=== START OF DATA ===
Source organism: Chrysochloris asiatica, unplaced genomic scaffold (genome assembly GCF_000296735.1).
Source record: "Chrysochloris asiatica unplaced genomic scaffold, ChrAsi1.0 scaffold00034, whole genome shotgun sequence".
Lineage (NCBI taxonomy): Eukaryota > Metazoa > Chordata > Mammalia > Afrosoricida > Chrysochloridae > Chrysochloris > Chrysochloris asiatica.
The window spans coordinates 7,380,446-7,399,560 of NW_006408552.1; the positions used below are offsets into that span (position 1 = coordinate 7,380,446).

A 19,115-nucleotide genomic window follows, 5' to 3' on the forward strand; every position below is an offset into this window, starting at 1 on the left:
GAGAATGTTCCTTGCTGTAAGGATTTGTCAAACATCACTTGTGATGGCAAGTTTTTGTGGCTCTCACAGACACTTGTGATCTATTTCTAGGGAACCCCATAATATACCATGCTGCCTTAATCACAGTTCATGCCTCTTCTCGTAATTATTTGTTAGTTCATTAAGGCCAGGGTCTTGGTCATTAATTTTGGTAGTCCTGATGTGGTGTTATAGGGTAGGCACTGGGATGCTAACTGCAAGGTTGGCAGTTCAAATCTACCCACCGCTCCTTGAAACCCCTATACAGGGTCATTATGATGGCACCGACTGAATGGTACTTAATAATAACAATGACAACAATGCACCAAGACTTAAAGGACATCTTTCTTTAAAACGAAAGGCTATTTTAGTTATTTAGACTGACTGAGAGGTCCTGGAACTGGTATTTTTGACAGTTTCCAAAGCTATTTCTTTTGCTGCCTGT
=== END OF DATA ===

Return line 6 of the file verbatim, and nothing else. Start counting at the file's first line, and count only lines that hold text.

GAGAATGTTCCTTGCTGTAAGGATTTGTCAAACATCACTTGTGATGGCAAGTTTTTGTGGCTCTCACAGACACTTGTGATCTATTTCTAGGGAACCCCATAATATACCATGCTGCCTTAATCACAGTTCATGCCTCTTCTCGTAATTATTTGTTAGTTCATTAAGGCCAGGGTCTTGGTCATTAATTTTGGTAGTCCTGATGTGGTGTTATAGGGTAGGCACTGGGATGCTAACTGCAAGGTTGGCAGTTCAAATCTACCCACCGCTCCTTGAAACCCCTATACAGGGTCATTATGATGGCACCGACTGAATGGTACTTAATAATAACAATGACAACAATGCACCAAGACTTAAAGGACATCTTTCTTTAAAACGAAAGGCTATTTTAGTTATTTAGACTGACTGAGAGGTCCTGGAACTGGTATTTTTGACAGTTTCCAAAGCTATTTCTTTTGCTGCCTGT